In recent months, criminal organizations at both the local and international level have been using the identities of U.S. citizens to open accounts and file fraudulent claims for unemployment benefits, exploiting the unprecedented expansion of these benefits provided in response to economic disruption caused by the COVID-19 pandemic. There are many ways that they are doing this, and the schemes range from targeting Medicare, social media, robocalls, and unemployment insurance. While not all schemes revolve around some form of identity theft, many do. According to Experian, one of the three major credit reporting agencies, here are some telltale signs of identity theft: You no longer get your household bills in the mail. Youve been turned down for a loan or credit card. Youre being billed for items you didnt purchase. Your financial accounts show charges you dont recognize. Your tax return was rejected. Small test charges appear on your credit card statement. Your creditors alert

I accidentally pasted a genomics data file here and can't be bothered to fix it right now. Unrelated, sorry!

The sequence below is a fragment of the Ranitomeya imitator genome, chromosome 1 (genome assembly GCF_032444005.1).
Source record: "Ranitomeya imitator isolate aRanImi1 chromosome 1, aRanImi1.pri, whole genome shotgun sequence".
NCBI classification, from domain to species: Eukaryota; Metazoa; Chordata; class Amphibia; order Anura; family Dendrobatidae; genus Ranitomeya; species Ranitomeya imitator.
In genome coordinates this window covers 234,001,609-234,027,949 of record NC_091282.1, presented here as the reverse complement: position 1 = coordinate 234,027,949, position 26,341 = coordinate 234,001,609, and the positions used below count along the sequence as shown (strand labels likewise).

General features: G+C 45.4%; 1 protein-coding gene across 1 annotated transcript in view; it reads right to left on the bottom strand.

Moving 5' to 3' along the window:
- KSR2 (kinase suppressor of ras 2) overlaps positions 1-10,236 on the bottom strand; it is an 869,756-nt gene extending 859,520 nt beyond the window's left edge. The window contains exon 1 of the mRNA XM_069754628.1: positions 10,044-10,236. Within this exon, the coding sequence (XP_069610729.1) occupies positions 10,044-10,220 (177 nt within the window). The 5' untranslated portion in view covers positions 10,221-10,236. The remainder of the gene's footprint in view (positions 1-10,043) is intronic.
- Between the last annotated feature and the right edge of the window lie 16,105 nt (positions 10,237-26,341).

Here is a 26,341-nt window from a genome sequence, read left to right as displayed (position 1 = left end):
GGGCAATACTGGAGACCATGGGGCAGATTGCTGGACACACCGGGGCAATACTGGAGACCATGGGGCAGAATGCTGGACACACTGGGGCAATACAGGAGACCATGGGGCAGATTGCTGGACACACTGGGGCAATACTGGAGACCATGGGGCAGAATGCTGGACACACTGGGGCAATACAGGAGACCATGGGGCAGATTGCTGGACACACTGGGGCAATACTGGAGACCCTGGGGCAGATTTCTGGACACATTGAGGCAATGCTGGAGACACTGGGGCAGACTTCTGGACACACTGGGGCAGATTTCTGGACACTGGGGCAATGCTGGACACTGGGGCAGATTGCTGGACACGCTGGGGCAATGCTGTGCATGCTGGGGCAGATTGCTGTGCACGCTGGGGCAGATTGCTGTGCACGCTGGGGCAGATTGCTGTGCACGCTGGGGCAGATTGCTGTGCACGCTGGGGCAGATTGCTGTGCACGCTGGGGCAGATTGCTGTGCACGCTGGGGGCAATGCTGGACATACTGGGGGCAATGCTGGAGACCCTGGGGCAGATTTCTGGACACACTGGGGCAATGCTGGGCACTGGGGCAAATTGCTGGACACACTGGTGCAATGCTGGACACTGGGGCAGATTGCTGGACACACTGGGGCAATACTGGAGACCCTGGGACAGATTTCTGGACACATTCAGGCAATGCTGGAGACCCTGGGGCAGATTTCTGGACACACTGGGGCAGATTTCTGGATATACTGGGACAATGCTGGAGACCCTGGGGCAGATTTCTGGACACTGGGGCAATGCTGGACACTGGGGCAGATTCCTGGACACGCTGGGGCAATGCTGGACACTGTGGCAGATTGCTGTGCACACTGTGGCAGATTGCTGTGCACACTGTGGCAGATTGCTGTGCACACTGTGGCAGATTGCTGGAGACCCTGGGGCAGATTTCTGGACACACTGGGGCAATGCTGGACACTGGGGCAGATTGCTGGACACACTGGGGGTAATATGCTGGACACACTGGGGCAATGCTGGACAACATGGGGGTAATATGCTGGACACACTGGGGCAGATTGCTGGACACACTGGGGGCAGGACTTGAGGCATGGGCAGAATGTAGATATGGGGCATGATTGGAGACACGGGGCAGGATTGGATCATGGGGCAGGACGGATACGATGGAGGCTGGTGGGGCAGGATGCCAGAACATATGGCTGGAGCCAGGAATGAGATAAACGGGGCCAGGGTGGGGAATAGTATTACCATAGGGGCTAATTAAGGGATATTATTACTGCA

As if paying taxes each year werent painful enough, there are also scammers out there that want to make the process even more challenging. Today, well talk about a couple of the most common scams that you should be aware of. Perhaps the best thing to do is to remind everyone what the IRS wont do. In the past several years, thousands of people have lost millions of dollars and their personal information to tax scams, identity theft, and illegitimate IRS communications. Criminals will oftenuse mail, telephone, fax or email. Always remember that the IRS doesntinitiatecontact with taxpayers by any means to obtain your personal or financial information.The IRS also does not threaten taxpayers with lawsuits, imprisonment or other enforcement. They also dont use channels like social media or text messages, and dont send unsolicited emails. They wont call to demand payment theyll always send a bill in the mail first. If you do get a bill, look up the number for the IRS and call them first.